2

I'm analyzing an rather ancient 3D mesh format (from 1995 or 1996). Inside the files, there are blocks of what I think are vertices.

For example, the following is a direct hex dump from such a part:

7855DAFF
5BE60E00
353D0200
C82D0B00
5BE60E00
353D0200
C82D0B00
5BE60E00
B61AEDFF
7855DAFF
5BE60E00
B61AEDFF
7855DAFF
59D2FDFF
363D0200
C82D0B00
59D2FDFF
363D0200
C82D0B00
59D2FDFF
B61AEDFF
7855DAFF
59D2FDFF
B61AEDFF

These blocks are introduced by a little header, which has a value that could be the number of vertices that are present in the corresponding data block. For this excerpt, there is a 0x08. Since we have 24 values of 32bit, I think it is safe to assume that these blocks are actual vertices (0x08 * 3 = 24, with xyz). Other headers also have this value and their data blocks also have the exact number of dwords ([value in header] * 3 => number of dwords).

But, now I'm struggling at deciphering the number format that was used. It isn't IEEE754; a friend of mine also pointed out that the hardware that was used these days didn't perform well with floating-point numbers and therefore often fixed-point numbers where used.

So, any idea what kind of format this could be ?

3
  • I wonder if the fact that every word ends with either FF or 00 has meaning? Or are you sure they are not simply 32-bit integers?
    – 6EQUJ5
    Jun 3 '14 at 8:28
  • Do you know, or can you find out, which kind of hardware that was? Knowing which processor was used could help a lot, and even if you just know "it was some kind of bumblebee", there might be someone here who worked with bumblebees 20 years ago and remembers some details. Jun 3 '14 at 9:02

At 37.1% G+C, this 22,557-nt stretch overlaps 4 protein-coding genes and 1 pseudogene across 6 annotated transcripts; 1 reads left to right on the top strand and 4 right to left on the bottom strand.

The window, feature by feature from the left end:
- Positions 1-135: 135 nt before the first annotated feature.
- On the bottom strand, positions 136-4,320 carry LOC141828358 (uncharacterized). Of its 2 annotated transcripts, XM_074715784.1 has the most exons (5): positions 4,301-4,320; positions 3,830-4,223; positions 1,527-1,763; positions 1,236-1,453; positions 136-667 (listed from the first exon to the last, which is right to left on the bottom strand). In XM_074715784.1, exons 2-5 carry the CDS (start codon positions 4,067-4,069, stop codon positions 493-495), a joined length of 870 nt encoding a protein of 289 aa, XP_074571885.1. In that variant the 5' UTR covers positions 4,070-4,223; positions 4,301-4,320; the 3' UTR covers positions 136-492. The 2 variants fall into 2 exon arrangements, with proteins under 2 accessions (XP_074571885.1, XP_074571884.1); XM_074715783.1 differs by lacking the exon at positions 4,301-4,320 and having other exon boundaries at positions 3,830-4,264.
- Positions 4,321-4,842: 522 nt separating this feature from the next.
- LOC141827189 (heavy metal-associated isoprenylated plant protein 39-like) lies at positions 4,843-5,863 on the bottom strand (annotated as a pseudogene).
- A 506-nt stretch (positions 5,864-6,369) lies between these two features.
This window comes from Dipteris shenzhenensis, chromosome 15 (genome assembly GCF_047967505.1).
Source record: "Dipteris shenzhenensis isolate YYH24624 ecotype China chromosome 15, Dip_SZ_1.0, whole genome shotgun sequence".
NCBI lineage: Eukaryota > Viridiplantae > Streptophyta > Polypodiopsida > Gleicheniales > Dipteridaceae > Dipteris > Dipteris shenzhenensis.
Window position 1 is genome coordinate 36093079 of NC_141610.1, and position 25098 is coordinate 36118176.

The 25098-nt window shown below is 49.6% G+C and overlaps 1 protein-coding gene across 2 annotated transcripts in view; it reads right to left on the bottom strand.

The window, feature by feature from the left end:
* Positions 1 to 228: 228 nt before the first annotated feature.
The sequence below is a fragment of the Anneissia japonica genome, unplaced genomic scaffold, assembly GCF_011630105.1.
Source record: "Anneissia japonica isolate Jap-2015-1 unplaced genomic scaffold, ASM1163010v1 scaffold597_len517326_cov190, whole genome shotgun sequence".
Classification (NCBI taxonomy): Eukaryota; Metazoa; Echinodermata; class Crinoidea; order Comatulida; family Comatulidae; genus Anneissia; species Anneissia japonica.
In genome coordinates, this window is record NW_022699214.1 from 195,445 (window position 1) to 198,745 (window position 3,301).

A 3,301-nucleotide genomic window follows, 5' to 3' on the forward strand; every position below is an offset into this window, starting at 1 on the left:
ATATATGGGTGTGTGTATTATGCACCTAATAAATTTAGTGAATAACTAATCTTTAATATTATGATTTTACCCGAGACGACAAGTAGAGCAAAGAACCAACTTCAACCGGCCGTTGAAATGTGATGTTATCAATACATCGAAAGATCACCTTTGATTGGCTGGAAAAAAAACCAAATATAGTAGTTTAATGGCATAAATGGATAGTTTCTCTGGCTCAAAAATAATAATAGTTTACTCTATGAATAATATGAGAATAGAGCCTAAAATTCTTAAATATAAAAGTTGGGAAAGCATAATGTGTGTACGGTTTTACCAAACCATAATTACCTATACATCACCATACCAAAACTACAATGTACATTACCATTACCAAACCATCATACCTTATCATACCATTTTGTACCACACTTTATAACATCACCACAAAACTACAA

• It was mainly designed for the 80486 (minimum requirements of 33 MHz), so I think it is safe to assume 32bit dwords.
    – martin
    Jun 3 '14 at 9:18
5

if you reverse the byte order, and assume signed numbers you get these triplets:

-2468488  976475   146741
  732616  976475   146741
  732616  976475 -1238346
-2468488  976475 -1238346
-2468488 -142759   146742
  732616 -142759   146742
  732616 -142759 -1238346
-2468488 -142759 -1238346

these seem like the coordinates of the corners of a 3d cube

x=(-2468488 .. 732616)
y=( -142759 .. 976475)
z=(-1238346 .. 146742)
5
  • Ah, it could be so simple. I'll try it with other, bigger sets of vertices and import them into Blender to see whats going on.
    – martin
    Jun 3 '14 at 9:31
  • Yeah, that's it. Just simple 32bit signed ints. I successfully managed to extract the vertices. Now I need to normalize them. I want the dimension with the largest extend to lie between 0 and 1 and the smaller dimensions to lie between 0 and <0. Aspect ratio should be maintained. Should I ask here or somewhere else? What's the right way?
    – martin
    Jun 3 '14 at 13:05
  • You may want to state why you reversed the byte order, because I was initially slightly confused as to that point. Jun 3 '14 at 13:11
  • 1
    The byte order has to be reversed because the numbers are saved in little endian format.
    – martin
    Jun 3 '14 at 13:14
  • @madmartin: i think that is more a math question, what you are looking for is called translation, and scaling. Jun 3 '14 at 19:04

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